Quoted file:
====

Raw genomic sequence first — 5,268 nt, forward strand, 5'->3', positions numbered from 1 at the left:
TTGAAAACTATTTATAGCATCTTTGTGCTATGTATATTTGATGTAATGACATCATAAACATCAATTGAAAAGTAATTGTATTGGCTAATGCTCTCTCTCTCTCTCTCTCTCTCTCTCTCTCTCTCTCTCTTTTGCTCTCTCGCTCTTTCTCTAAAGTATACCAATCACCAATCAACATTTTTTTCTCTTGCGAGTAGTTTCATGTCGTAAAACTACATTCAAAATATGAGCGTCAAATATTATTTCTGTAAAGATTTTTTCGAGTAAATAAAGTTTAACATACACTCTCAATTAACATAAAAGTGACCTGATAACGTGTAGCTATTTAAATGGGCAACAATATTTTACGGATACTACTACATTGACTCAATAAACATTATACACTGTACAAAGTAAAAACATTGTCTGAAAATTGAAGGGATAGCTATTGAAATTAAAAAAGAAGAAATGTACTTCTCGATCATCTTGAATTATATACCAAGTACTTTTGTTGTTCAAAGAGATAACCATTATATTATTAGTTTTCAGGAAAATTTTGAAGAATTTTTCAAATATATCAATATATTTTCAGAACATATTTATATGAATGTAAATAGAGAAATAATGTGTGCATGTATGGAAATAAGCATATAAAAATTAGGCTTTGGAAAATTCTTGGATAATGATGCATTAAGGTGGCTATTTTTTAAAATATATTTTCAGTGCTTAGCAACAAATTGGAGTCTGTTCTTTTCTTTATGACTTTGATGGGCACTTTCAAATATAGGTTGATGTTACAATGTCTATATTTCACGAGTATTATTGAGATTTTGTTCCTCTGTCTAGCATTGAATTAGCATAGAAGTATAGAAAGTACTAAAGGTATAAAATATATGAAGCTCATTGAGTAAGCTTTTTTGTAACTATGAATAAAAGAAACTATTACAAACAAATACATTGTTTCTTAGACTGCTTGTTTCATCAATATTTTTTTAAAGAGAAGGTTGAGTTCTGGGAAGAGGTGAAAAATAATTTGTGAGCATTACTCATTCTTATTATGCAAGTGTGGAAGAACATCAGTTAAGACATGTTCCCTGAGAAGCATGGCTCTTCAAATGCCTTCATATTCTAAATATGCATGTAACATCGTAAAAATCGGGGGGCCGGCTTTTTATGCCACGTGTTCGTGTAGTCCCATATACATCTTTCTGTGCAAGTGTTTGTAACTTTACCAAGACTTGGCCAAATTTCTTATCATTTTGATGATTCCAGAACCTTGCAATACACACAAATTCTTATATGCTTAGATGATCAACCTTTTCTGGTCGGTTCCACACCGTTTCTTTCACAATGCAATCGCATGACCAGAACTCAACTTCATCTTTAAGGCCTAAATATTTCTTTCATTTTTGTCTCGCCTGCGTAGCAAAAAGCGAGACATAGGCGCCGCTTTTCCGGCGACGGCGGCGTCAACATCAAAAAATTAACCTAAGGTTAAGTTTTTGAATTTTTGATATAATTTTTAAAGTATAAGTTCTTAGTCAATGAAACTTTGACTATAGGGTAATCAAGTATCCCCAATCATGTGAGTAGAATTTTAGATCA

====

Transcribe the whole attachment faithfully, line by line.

Raw genomic sequence first — 5,268 nt, forward strand, 5'->3', positions numbered from 1 at the left:
TTGAAAACTATTTATAGCATCTTTGTGCTATGTATATTTGATGTAATGACATCATAAACATCAATTGAAAAGTAATTGTATTGGCTAATGCTCTCTCTCTCTCTCTCTCTCTCTCTCTCTCTCTCTCTCTTTTGCTCTCTCGCTCTTTCTCTAAAGTATACCAATCACCAATCAACATTTTTTTCTCTTGCGAGTAGTTTCATGTCGTAAAACTACATTCAAAATATGAGCGTCAAATATTATTTCTGTAAAGATTTTTTCGAGTAAATAAAGTTTAACATACACTCTCAATTAACATAAAAGTGACCTGATAACGTGTAGCTATTTAAATGGGCAACAATATTTTACGGATACTACTACATTGACTCAATAAACATTATACACTGTACAAAGTAAAAACATTGTCTGAAAATTGAAGGGATAGCTATTGAAATTAAAAAAGAAGAAATGTACTTCTCGATCATCTTGAATTATATACCAAGTACTTTTGTTGTTCAAAGAGATAACCATTATATTATTAGTTTTCAGGAAAATTTTGAAGAATTTTTCAAATATATCAATATATTTTCAGAACATATTTATATGAATGTAAATAGAGAAATAATGTGTGCATGTATGGAAATAAGCATATAAAAATTAGGCTTTGGAAAATTCTTGGATAATGATGCATTAAGGTGGCTATTTTTTAAAATATATTTTCAGTGCTTAGCAACAAATTGGAGTCTGTTCTTTTCTTTATGACTTTGATGGGCACTTTCAAATATAGGTTGATGTTACAATGTCTATATTTCACGAGTATTATTGAGATTTTGTTCCTCTGTCTAGCATTGAATTAGCATAGAAGTATAGAAAGTACTAAAGGTATAAAATATATGAAGCTCATTGAGTAAGCTTTTTTGTAACTATGAATAAAAGAAACTATTACAAACAAATACATTGTTTCTTAGACTGCTTGTTTCATCAATATTTTTTTAAAGAGAAGGTTGAGTTCTGGGAAGAGGTGAAAAATAATTTGTGAGCATTACTCATTCTTATTATGCAAGTGTGGAAGAACATCAGTTAAGACATGTTCCCTGAGAAGCATGGCTCTTCAAATGCCTTCATATTCTAAATATGCATGTAACATCGTAAAAATCGGGGGGCCGGCTTTTTATGCCACGTGTTCGTGTAGTCCCATATACATCTTTCTGTGCAAGTGTTTGTAACTTTACCAAGACTTGGCCAAATTTCTTATCATTTTGATGATTCCAGAACCTTGCAATACACACAAATTCTTATATGCTTAGATGATCAACCTTTTCTGGTCGGTTCCACACCGTTTCTTTCACAATGCAATCGCATGACCAGAACTCAACTTCATCTTTAAGGCCTAAATATTTCTTTCATTTTTGTCTCGCCTGCGTAGCAAAAAGCGAGACATAGGCGCCGCTTTTCCGGCGACGGCGGCGTCAACATCAAAAAATTAACCTAAGGTTAAGTTTTTGAATTTTTGATATAATTTTTAAAGTATAAGTTCTTAGTCAATGAAACTTTGACTATAGGGTAATCAAGTATCCCCAATCATGTGAGTAGAATTTTAGATCA